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MG MGA - Cylinder head - Torque ??

Haynes says 70 ft/lbs. The MGB only 50. There must be a reason. What do the experts think ?

Roger Walker

Tell us more about your engine.

D Rawlins

45 ft lb for 3/8 fine threads. 70 would strip i think
Art Pearse

Roger. I think it best to consult the factory workshop manual rather than an aftermarket manual or the "internet experts". (Who defines what an "expert" is?) My copy of the factory, MGA, workshop manual gives a value of 50 ftlb of torque for the cylinder head nuts. Just below it, it gives a value of 70 ftlb for the main bearing nuts. This is on page "General Data 3".

Les Bengtson

50 sounds correct to me. I wouldn't go over 60 or under 45.
Steve Simmons

Yes 50 it is in my original workshop manual. I think I might have found the cause of the confusion. I have a 1968 third part party manual by 'Autopress' and that quotes 50 for pushrod MGAs and MGBs BUT it quotes 70 for Twin Cams.

By the way there are examples of wrong information in the official workshop manuals so beware. These are probably caused by the fact they would have been written almost theoretically for the launch of the car. Who has ever removed transmission tunnel and floor and then lift out with gearbox!

Paul Dean

She's a standard 1500 bored out to 1588 (apparently). The head lifted under pressure (55 uphill) so now she has a new gasket. And 50 ft/lbs it is.

Very many thanks for your prompt help.


... and Les, it just goes to prove that you can't manage without a factory manual. Thanks again
Roger Walker


What Paul says is correct. It is 70 ft/lbs for the mga twin cam head studs and that is where Haynes probably got the incorrect information for the pushrod head studs.
However, the Twin Cam head studs are 7/16" not 3/8" as with the pushrod engine.

M F Anderson

My MGB manual quotes 45 to 50 lb/ft for all 1800 engines. This equates to 61 to 68 NM (Newton Metres).

Steve Gyles

It depends on what studs you have. Unmarked studs can take one torque, studs (IIRC) marked with a "22" or a dot can take a little more. Also, there are bogus repro studs out there. When one of my "new" studs broke before reaching torque, I ended up using the ARP stud set that is available, which included it's own set of torque specifications.

D Rawlins

Isn't the real issue, how much bolt tension is required to stop the head gasket from blowing, rather than how much the studs will take?
Art Pearse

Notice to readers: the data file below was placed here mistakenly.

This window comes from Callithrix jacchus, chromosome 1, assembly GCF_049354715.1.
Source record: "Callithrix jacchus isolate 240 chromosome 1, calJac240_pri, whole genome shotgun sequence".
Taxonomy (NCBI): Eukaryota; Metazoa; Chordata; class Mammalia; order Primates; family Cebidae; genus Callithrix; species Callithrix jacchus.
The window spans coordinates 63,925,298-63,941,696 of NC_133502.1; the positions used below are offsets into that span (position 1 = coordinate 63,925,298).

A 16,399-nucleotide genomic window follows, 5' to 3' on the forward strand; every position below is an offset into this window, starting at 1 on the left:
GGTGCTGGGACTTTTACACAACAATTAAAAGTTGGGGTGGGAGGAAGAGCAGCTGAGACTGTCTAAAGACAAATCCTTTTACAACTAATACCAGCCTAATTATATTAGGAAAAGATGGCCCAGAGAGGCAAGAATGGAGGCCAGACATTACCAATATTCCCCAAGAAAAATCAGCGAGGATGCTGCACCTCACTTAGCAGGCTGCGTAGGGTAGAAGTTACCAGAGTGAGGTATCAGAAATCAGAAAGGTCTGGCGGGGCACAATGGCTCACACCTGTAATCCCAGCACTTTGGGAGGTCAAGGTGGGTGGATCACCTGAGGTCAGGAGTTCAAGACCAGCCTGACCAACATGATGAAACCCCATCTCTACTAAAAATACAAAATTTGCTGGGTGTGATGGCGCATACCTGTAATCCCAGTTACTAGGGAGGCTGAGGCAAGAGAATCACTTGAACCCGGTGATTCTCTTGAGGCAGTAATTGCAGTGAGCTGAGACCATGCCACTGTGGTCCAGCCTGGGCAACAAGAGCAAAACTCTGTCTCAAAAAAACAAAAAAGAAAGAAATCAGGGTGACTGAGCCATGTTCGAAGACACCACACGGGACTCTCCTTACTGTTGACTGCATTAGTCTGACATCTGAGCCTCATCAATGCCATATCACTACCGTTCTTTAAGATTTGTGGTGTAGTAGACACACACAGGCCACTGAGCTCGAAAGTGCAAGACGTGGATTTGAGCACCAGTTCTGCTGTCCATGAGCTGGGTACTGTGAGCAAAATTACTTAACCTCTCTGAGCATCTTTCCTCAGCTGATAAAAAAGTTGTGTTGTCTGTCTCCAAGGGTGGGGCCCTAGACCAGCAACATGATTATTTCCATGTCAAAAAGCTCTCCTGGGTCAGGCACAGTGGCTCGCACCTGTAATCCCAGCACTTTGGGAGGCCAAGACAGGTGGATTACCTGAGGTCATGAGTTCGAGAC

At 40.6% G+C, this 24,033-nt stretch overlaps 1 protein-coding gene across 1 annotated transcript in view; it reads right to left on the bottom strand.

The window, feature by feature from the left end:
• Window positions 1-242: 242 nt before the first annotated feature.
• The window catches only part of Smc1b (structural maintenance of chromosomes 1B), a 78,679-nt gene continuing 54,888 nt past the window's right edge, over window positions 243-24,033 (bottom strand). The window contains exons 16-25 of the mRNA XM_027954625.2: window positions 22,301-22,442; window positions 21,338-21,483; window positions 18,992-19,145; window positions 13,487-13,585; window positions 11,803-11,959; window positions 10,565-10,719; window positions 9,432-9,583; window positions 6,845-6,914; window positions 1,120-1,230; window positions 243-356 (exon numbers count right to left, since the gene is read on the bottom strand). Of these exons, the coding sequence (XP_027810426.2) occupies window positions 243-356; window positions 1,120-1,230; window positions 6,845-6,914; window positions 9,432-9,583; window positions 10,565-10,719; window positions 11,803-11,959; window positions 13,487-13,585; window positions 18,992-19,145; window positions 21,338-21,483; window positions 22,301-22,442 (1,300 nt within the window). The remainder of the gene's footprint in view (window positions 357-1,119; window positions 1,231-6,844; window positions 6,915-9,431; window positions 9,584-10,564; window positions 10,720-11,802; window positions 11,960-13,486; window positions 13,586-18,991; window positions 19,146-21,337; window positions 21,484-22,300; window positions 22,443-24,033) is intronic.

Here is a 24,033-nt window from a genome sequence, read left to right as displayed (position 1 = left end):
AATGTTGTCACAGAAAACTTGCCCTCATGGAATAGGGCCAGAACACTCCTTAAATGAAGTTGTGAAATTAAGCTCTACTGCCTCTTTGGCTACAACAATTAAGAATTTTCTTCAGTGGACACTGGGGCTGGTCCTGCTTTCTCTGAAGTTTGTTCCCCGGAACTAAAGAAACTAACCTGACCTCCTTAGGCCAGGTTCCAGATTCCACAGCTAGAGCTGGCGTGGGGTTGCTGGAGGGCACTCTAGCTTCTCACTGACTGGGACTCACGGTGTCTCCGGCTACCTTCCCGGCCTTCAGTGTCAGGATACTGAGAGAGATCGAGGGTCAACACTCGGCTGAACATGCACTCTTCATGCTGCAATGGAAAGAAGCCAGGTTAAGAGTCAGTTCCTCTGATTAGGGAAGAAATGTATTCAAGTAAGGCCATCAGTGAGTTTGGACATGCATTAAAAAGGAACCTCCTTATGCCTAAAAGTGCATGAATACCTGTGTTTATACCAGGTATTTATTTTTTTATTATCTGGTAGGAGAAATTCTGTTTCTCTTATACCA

Studs stretch, so what the studs will take, and how much torque is needed to allow for that is at issue also.

Studs at factory spec will "need" a certain torque. Different specs will require different torque. Finding the studs that need the torque that the threads in the block can accommodate is important.

I disagree.
Studs do not "need" a certain torque.
What is needed is a certain tension in the stud to hold the head down.
That tension is a function of thread pitch and diameter and friction on the thread and under the nut.
It has nothing to do with anything else.
Art Pearse

You are both correct. In the end, the object is to keep the head gasket from blowing. All else being equal, more stud tension should make the gasket less likely to blow, so you want as much as the studs will safely take. Therefore, stronger studs that can take more tension are desirable, and if you have a stronger stud, it's counterproductive to use a lower torque spec meant for a weaker stud.

In an ideal world, we would tighten fasteners until the desired amount of tension is achieved. In the world we actually inhabit, tightening to a specified torque is much easier than measuring the amount of tension in a fastener. It's merely an approximation of what we are trying to achieve, but it's more than close enough for the vast majority of applications.

In some aerospace applications, special calibrated studs are used with precision measuring equipment to measure fastener stretch. I don't recall having personally encountered a job that called for any method but a torque wrench, however.

D Rawlins

Also, it's important to note that while most torque specifications assume clean, dry threads, others will call for a lubricant, and the numbers can't be directly compared to a torque with dry threads. The head stud set I used with my 1500 engine included their own torque specifications and a lubricant for the threads. So, I used the stud manufacturer's specs (and the lube) rather than the specification out of the manual.

D Rawlins

Absolutely right Del. Friction is the biggest variable by far in limiting the tension achieved.
In some high pressure vessels they use hydraulic stud tensioners and almost no torque on the nut. This eliminates the friction issue entirely.
Art Pearse

Should standard studs be dry, or lubricated?
Dave O'Neill 2

I don't recall if the manual specifies, but if it does not, then I would torque them dry. It was touched on lightly earlier, but it's also important to verify the condition of the threads in the block. There is a video on Youtube where John Twist demonstrates cleaning the threads with a tap, and then chamfering them slightly with a countersink as part of his block prep process.

D Rawlins

An interesting read:


It's a very good summary. It points to the hazard of torquing dry, and highlights the effect of the nut area.
A good example of this is the bolt on the front end of the crank, holding the pulley. It has a large head for the thread size and is often difficult to remove.
Art Pearse

This thread was discussed between 02/09/2015 and 05/09/2015

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